Annual at-home stool test may be as effective as colonoscopy, study finds

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By Linda Carroll

When it comes to colon cancer screening, an annual stool test may be as effective as colonoscopy for people who don’t have risk factors for the disease, a new study suggests.

Researchers analyzed data from 31 studies that included more than 120,000 average risk patients who had a stool test and then a colonoscopy. They determined that the fecal immunochemical test — or FIT — is sufficient to screen for colon cancer, according to the report published Monday in the Annals of Internal Medicine.

The FIT is designed to detect the protein hemoglobin, which is found in red blood cells. People who test positive with the FIT need to get a colonoscopy to determine whether they have cancer or pre-cancerous lesions. But those who test negative only need to keep getting the FIT each year to make sure they don’t develop colon cancer.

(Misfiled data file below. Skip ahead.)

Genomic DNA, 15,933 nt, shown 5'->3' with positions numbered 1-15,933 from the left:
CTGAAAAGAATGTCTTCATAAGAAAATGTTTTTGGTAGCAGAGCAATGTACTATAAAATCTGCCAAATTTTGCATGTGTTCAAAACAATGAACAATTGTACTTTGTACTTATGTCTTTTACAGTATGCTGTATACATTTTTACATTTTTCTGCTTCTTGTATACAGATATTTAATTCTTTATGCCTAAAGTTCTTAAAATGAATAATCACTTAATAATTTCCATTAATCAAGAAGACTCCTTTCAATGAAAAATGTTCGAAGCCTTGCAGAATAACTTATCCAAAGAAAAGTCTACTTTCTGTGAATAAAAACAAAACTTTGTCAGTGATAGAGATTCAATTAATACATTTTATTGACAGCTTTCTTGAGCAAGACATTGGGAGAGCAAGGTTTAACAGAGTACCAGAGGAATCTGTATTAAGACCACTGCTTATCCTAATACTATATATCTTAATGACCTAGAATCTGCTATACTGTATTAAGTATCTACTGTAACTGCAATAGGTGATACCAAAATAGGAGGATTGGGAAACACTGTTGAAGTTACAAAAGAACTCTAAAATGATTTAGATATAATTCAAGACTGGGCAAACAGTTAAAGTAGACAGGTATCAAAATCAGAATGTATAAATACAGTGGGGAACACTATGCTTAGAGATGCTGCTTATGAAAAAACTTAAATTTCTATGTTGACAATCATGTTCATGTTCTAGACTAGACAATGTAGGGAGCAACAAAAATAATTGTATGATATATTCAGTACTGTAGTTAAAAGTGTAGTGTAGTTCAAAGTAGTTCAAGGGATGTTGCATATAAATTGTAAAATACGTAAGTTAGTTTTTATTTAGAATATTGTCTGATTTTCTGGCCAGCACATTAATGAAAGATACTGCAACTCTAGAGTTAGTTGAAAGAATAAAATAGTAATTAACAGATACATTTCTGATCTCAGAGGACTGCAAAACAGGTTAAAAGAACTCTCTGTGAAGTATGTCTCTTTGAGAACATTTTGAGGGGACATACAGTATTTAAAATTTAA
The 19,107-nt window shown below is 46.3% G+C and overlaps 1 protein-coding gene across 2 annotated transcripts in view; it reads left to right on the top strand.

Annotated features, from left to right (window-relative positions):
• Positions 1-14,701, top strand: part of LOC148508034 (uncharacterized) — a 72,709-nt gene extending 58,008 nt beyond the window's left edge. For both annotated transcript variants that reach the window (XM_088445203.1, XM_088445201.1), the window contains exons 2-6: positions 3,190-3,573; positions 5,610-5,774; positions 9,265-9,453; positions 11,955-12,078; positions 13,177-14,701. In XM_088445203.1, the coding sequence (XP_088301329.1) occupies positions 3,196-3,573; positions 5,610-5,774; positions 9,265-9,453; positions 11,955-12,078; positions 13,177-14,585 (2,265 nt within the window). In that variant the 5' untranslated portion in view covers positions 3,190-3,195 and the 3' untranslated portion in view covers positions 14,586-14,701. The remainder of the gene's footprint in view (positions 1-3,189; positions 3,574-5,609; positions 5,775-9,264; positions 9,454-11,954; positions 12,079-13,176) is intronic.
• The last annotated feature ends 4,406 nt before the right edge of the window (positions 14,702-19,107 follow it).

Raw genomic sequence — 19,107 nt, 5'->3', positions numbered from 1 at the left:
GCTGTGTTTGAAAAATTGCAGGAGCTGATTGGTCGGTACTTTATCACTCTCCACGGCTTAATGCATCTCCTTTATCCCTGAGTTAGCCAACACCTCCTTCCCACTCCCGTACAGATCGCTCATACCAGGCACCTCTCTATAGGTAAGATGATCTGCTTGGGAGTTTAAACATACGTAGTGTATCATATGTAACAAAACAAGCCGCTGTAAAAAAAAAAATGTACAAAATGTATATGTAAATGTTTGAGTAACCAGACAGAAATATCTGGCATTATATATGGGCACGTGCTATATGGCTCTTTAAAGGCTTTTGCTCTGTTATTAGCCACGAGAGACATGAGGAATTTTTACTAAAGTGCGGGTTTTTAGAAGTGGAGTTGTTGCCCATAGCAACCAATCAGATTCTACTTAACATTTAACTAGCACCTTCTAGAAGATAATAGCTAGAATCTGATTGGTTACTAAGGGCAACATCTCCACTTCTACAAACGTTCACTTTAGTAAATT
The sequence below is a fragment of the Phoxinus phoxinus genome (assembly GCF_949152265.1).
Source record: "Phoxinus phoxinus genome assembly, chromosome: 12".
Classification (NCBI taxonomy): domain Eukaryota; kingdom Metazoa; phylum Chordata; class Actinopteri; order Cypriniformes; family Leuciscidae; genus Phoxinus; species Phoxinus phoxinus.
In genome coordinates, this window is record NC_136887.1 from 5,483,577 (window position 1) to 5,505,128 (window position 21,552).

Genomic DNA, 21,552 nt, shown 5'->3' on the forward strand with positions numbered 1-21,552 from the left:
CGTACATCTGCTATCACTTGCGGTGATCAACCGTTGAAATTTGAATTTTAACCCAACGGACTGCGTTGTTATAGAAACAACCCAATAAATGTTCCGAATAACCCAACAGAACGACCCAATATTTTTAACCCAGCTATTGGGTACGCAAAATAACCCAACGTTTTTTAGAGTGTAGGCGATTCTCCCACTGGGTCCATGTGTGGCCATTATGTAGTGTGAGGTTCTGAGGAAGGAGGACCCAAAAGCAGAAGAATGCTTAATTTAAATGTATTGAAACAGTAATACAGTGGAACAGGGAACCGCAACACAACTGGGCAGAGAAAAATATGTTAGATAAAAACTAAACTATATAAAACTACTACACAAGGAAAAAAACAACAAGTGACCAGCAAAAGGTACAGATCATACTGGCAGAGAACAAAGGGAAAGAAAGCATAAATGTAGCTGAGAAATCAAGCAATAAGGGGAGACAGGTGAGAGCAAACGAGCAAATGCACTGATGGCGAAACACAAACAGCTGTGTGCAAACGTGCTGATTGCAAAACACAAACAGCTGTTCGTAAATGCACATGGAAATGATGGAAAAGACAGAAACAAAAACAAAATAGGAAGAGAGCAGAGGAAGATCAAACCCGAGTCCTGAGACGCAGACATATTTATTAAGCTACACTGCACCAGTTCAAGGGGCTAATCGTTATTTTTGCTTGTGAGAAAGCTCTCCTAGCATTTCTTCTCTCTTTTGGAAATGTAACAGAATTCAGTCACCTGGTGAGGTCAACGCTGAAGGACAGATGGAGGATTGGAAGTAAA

“This non-invasive test for colon cancer screening is available for average risk people,” said the study’s lead author, gastroenterologist Dr. Thomas Imperiale, an investigator at the Regenstrief Institute in Indianapolis. “They should discuss with their providers whether it is appropriate for them.”

According to Imperiale, average risk means a person has:

  • no family history of colorectal cancer.
  • no personal history of inflammatory bowel disease.
  • no previous colon cancer or detected pre-cancerous polyps.

FIT is done at home by the patient and sent to a lab for evaluation.